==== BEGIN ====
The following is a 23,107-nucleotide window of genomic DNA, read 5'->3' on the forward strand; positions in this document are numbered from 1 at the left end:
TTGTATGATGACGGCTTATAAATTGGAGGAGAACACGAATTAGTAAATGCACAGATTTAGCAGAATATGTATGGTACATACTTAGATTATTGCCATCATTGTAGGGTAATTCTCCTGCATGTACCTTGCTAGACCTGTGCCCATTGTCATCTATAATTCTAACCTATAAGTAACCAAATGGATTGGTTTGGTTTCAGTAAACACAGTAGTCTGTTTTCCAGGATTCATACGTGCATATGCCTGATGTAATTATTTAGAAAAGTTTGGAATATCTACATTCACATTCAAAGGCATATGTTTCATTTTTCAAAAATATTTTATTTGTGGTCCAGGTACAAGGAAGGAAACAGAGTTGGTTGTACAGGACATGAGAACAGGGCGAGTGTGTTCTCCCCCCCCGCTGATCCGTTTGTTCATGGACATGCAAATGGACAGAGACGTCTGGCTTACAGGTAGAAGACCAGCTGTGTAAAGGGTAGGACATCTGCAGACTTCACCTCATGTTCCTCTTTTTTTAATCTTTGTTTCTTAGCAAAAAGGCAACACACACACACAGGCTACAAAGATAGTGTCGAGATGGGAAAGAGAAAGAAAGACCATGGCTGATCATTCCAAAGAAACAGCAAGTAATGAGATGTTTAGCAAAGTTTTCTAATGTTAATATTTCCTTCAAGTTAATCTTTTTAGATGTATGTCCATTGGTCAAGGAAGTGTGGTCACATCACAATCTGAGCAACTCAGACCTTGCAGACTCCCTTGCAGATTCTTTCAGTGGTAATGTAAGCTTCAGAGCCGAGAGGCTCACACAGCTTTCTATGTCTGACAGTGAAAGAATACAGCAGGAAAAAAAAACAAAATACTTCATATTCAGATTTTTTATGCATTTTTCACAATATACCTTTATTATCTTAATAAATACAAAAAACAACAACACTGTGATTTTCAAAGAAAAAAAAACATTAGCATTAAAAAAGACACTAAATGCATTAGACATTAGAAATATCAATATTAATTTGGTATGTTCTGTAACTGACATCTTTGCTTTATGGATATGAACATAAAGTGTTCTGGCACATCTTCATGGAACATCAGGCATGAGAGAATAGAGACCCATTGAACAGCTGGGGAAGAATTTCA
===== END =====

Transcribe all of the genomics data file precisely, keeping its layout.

The following is a 23,107-nucleotide window of genomic DNA, read 5'->3' on the forward strand; positions in this document are numbered from 1 at the left end:
TTGTATGATGACGGCTTATAAATTGGAGGAGAACACGAATTAGTAAATGCACAGATTTAGCAGAATATGTATGGTACATACTTAGATTATTGCCATCATTGTAGGGTAATTCTCCTGCATGTACCTTGCTAGACCTGTGCCCATTGTCATCTATAATTCTAACCTATAAGTAACCAAATGGATTGGTTTGGTTTCAGTAAACACAGTAGTCTGTTTTCCAGGATTCATACGTGCATATGCCTGATGTAATTATTTAGAAAAGTTTGGAATATCTACATTCACATTCAAAGGCATATGTTTCATTTTTCAAAAATATTTTATTTGTGGTCCAGGTACAAGGAAGGAAACAGAGTTGGTTGTACAGGACATGAGAACAGGGCGAGTGTGTTCTCCCCCCCCGCTGATCCGTTTGTTCATGGACATGCAAATGGACAGAGACGTCTGGCTTACAGGTAGAAGACCAGCTGTGTAAAGGGTAGGACATCTGCAGACTTCACCTCATGTTCCTCTTTTTTTAATCTTTGTTTCTTAGCAAAAAGGCAACACACACACACAGGCTACAAAGATAGTGTCGAGATGGGAAAGAGAAAGAAAGACCATGGCTGATCATTCCAAAGAAACAGCAAGTAATGAGATGTTTAGCAAAGTTTTCTAATGTTAATATTTCCTTCAAGTTAATCTTTTTAGATGTATGTCCATTGGTCAAGGAAGTGTGGTCACATCACAATCTGAGCAACTCAGACCTTGCAGACTCCCTTGCAGATTCTTTCAGTGGTAATGTAAGCTTCAGAGCCGAGAGGCTCACACAGCTTTCTATGTCTGACAGTGAAAGAATACAGCAGGAAAAAAAAACAAAATACTTCATATTCAGATTTTTTATGCATTTTTCACAATATACCTTTATTATCTTAATAAATACAAAAAACAACAACACTGTGATTTTCAAAGAAAAAAAAACATTAGCATTAAAAAAGACACTAAATGCATTAGACATTAGAAATATCAATATTAATTTGGTATGTTCTGTAACTGACATCTTTGCTTTATGGATATGAACATAAAGTGTTCTGGCACATCTTCATGGAACATCAGGCATGAGAGAATAGAGACCCATTGAACAGCTGGGGAAGAATTTCA